Behaviour can make or break a governing board. The stakeholder model of governance that we use in many schools, has its advantages, bringing together all stakeholders with an interest in the school; but as we know, can also have pitfalls.
As a fan of appreciative approaches (covered in A is for Appreciative), I’m going to turn the question around and instead of focusing on tackling bad behaviour in our boards, I want to focus on improving the effectiveness of our board!
So what are the steps to improving board effectiveness? A phrase that has always resonated with me is that boards need to be inclusive, transparent and accountable. I thought I would explore how these three elements can improve the way that your board works together, breeding better behaviour and outcomes.
Having the right people around the table is key. Having a good balance of skills, backgrounds, experience and enthusiasm is one of the benefits of the stakeholder model. However, I know from working with many boards, just filling governor vacancies is a challenge, and quite often, boards take anyone that shows as interest.
Skills Audits are a great way of identifying what the gaps are in your boards knowledge and experience, but this, for me, is only half of the story. The way that people behave and their interpersonal strengths can also have big impact on board and team effectiveness.
Dr Meredith Belbin studied teamwork for many years, and he observed that people in teams tend to assume different "team roles." He defined a team role as "a tendency to behave, contribute and connect with others in a particular way" and named nine team roles that underpin success.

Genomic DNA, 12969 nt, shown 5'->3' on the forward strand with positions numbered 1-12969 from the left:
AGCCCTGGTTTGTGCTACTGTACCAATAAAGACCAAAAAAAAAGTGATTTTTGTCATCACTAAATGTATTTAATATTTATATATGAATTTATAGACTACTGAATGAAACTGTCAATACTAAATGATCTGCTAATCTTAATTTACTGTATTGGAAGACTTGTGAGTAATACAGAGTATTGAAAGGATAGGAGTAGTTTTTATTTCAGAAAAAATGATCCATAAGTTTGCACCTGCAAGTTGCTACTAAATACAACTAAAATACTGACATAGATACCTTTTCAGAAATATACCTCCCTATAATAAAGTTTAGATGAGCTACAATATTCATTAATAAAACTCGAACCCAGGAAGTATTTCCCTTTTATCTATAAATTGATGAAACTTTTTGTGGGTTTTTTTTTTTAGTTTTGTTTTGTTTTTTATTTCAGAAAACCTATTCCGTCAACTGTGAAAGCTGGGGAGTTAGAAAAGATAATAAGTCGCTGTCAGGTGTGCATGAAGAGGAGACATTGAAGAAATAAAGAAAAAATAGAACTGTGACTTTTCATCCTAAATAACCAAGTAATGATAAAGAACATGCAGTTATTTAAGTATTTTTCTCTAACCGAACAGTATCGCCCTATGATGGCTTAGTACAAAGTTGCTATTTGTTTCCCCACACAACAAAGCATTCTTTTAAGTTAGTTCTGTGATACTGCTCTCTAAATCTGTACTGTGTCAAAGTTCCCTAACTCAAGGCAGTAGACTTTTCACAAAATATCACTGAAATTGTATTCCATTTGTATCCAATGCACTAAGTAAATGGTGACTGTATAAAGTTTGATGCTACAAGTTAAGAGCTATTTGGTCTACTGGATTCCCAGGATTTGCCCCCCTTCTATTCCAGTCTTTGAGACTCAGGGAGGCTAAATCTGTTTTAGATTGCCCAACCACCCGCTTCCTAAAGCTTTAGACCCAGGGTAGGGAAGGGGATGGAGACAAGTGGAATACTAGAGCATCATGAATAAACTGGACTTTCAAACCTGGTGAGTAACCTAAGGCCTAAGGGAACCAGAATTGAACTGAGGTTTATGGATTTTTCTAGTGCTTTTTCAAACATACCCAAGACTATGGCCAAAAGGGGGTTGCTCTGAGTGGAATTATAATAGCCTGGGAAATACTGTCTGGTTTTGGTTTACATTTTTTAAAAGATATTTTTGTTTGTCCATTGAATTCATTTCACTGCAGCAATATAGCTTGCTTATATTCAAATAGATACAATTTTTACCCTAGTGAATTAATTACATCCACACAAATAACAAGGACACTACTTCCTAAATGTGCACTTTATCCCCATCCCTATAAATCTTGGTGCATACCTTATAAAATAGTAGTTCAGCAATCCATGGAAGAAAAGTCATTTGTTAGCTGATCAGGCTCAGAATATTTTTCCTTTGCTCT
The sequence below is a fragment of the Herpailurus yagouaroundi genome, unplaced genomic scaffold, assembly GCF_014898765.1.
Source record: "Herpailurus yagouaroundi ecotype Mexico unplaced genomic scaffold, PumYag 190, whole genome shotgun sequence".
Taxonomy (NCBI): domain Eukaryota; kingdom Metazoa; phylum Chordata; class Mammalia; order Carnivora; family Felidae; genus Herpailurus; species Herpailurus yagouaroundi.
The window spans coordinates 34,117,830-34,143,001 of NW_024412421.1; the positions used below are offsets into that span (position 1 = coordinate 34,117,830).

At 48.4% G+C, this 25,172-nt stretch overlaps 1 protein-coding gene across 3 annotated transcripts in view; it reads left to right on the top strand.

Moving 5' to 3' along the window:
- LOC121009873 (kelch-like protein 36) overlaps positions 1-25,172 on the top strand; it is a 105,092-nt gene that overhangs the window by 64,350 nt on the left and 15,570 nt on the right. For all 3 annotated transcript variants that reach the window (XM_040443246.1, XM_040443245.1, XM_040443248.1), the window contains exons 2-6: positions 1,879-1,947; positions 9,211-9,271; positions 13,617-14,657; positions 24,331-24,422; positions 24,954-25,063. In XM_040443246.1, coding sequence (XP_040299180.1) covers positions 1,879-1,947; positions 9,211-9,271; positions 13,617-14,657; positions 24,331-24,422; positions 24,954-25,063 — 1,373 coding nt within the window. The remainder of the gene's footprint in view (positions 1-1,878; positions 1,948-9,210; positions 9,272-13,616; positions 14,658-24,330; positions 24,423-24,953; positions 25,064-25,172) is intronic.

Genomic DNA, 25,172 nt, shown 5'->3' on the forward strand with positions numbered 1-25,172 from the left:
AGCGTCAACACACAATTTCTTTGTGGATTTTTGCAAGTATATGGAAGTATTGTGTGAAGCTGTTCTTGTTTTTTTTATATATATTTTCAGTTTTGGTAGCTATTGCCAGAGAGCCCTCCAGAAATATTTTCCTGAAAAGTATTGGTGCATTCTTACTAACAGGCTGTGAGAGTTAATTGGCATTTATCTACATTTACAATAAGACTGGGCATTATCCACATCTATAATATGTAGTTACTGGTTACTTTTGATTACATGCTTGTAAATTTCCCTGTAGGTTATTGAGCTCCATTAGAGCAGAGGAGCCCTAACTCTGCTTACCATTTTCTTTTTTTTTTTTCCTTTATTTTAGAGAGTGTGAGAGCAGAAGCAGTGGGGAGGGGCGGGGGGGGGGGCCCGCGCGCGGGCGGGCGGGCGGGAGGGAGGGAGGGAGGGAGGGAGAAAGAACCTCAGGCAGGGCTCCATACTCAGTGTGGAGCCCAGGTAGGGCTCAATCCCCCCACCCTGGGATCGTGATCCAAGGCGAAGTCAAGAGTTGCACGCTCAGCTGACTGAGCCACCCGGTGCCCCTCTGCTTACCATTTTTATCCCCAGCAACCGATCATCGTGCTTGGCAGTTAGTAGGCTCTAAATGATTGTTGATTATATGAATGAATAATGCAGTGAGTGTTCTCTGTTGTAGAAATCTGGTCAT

These team roles were sectioned into three groups: Action Oriented, People Oriented, and Thought Oriented. (see image)
Belbin’s research demonstrated that in order for a team to be effective and successful, you needed all nine roles. This doesn’t necessarily mean that you need nine people, each with a ‘role’, as people often assume more than one role; what’s key is that you ensure that you have all nine in your team.
So translating this to Governing Boards, how does your board compare? I know that some of you struggle to get governors to be more proactive, with only a few governors really grasping their link roles - could this be down to their role type?
Transparent governance is easily understood, both within the board and externally. Having clear systems, structures, good communication and clarity of roles, is vitally important in any transparent system of governance. Many boards that we work with though, don’t really understand their individual or collective roles and responsibilities; which in turn leads to frustration and potentially poorer outcomes.
So the importance of good Induction and Training, to help governors navigate their role and contribute - is a step towards transparent governance. But so too is improving the board’s self-awareness. Having a clear view of your board’s strengths and areas for development leads to a shared view and clarity.
Accountability is the cornerstone of effective governance. Its importance is signified by the fact that it is covered in two of the three core roles of a school governor.
According to the DfE’s Handbook, it’s about creating robust accountability for executive leaders. This means holding them to account for both the educational performance and for the financial and organisational performance of the school; and in ensuring money is well spent.
But we like to look at accountable governance in three ways:
Being Accountable for effectiveness and efficiency of school performance, finance and value for money as described in the Handbook.
Taking Account of different sources of information in your board meetings
Giving an Account of the work of your governing board and its actions to stakeholders.
Governors need to understand their accountabilities, and then be accountable for their undertaking.
In summary, I know that by working to become more inclusive, transparent and accountable will help governing boards to improve their culture, teamwork and consistency. Which all leads to better behaviour.